Task cards are a great way to change-up your instruction. They can increase student engagement and allow short, focused practice.
Ways to Use Task Cards
- Scoot-This can be played two ways. Either the card can scoot, or the student can scoot. You need one task card for each student. Set a timer and periodically say, “scoot!” At that time, either students will move seats to the next card or the card can be passed to the next student. I like this because it gives students exposure to many problems and prevents students from getting stuck on one problem for an extended period of time.
- Early finishers-I love using task cards for extensions and early finishers. There’s SO MUCH you can do with this. In fact, I’ve written an entire blog post on it, which you can check out here.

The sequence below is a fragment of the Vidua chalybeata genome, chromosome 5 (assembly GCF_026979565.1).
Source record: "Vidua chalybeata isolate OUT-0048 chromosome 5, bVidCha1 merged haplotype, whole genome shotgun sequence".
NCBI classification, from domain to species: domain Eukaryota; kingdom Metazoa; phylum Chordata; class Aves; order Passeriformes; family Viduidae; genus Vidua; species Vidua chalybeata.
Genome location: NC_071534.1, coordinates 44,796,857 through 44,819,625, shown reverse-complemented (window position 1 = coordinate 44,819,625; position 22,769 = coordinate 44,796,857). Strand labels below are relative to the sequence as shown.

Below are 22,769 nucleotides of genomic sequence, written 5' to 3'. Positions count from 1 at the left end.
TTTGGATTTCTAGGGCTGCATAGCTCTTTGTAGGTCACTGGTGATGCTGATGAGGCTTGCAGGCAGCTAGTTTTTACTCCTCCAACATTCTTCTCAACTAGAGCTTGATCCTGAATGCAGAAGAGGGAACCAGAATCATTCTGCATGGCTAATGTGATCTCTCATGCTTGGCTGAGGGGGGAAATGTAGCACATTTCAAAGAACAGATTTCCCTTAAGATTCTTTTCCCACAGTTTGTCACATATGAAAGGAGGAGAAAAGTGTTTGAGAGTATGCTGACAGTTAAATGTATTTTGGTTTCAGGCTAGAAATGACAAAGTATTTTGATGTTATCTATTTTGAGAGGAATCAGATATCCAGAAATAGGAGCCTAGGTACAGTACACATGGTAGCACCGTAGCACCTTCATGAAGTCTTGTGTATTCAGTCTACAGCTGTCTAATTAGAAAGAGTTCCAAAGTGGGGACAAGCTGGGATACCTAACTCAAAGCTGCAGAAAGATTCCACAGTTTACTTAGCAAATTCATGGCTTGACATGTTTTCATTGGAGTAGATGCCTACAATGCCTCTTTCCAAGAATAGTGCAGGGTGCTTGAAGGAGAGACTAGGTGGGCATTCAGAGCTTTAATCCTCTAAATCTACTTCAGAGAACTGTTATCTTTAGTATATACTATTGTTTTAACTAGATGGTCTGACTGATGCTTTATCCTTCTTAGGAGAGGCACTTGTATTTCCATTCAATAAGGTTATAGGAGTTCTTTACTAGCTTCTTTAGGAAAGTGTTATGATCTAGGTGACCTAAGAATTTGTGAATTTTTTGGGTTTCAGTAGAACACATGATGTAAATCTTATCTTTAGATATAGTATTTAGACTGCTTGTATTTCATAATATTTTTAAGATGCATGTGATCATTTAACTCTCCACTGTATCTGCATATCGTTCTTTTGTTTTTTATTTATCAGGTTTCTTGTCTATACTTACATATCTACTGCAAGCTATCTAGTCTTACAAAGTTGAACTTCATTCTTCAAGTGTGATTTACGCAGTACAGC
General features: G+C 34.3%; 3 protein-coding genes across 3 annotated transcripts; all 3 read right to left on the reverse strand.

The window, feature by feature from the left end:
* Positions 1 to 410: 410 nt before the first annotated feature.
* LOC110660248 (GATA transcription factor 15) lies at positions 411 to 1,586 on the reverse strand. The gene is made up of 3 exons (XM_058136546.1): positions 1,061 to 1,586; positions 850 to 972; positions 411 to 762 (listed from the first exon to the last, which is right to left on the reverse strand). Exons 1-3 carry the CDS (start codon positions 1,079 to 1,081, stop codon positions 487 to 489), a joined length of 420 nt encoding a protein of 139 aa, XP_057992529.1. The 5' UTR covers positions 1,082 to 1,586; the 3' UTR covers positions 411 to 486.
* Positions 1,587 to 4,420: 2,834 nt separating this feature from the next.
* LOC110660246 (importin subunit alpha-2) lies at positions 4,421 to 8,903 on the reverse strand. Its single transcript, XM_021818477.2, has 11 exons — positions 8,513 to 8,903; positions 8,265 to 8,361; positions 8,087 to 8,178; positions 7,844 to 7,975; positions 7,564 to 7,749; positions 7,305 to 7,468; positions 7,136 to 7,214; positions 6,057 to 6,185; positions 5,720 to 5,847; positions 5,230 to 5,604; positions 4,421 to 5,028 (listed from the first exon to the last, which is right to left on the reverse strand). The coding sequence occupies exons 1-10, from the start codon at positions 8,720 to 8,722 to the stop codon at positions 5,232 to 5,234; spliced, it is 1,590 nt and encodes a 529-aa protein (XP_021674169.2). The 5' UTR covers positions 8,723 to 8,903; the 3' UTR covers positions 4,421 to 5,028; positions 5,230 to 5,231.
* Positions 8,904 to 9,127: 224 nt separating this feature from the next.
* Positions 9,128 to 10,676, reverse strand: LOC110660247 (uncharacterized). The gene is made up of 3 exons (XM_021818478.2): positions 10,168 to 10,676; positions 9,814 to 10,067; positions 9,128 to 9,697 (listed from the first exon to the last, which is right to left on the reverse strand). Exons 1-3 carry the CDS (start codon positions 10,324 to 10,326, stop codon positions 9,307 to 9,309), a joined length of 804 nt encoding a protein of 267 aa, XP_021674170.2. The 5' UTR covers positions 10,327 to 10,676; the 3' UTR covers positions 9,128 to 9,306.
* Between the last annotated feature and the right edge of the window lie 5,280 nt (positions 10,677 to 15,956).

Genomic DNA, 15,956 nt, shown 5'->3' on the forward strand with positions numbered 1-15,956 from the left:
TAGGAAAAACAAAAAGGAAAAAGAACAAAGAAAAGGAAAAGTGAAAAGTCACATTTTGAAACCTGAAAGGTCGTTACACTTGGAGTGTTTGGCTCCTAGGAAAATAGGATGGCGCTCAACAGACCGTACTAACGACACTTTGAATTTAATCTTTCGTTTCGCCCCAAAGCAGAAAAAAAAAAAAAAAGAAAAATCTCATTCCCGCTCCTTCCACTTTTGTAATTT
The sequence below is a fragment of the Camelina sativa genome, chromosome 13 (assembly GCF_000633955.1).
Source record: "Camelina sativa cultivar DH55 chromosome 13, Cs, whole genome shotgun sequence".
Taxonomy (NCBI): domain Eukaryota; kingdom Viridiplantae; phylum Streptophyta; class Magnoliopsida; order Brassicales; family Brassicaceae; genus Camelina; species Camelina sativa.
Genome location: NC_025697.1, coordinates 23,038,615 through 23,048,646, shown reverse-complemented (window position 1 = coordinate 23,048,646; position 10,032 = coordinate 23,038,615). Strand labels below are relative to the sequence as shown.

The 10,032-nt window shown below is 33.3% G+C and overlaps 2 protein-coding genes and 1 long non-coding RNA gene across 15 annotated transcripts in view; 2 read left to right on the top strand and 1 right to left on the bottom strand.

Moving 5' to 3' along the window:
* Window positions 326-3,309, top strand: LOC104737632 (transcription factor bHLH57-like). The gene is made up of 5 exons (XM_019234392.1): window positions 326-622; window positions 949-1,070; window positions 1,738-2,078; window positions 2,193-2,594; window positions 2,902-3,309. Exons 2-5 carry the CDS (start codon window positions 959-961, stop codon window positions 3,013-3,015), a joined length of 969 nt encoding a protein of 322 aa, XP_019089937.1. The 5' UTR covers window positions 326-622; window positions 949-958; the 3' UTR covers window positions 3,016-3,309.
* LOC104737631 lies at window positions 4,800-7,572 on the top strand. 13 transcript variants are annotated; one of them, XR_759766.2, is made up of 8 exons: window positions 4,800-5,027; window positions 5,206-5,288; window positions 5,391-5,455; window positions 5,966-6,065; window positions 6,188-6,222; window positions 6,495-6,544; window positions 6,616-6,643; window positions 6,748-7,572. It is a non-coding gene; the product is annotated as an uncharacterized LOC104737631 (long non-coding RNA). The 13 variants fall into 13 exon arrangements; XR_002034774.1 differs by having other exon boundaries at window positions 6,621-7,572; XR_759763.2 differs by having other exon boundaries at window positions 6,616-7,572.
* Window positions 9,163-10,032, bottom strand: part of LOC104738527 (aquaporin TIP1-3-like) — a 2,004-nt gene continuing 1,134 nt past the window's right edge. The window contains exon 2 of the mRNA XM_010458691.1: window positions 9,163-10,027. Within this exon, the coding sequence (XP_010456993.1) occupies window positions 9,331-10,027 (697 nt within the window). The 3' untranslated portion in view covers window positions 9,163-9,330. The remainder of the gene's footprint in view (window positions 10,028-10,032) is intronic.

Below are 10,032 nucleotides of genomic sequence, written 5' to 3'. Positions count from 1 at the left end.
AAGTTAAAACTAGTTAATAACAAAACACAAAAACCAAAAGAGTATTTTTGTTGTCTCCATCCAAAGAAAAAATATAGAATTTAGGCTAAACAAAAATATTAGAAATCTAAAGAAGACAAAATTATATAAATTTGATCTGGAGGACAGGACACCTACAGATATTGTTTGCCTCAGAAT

- Scavenger hunt-You can hide cards around the room, and have students look around the room for the cards with clipboards and answer sheets
- Jenga®-Students take turns drawing blocks. Another student in the group finds the correct card (by the number) and reads it to the first student to answer.
- Board games-Student must answer the task card correctly before taking a turn. A wrong answer equals no turn.
- Centers or Station Activities-My math centers almost always consist of a few task card activities. These task cards can focus on specific standards or can review a combination of skills.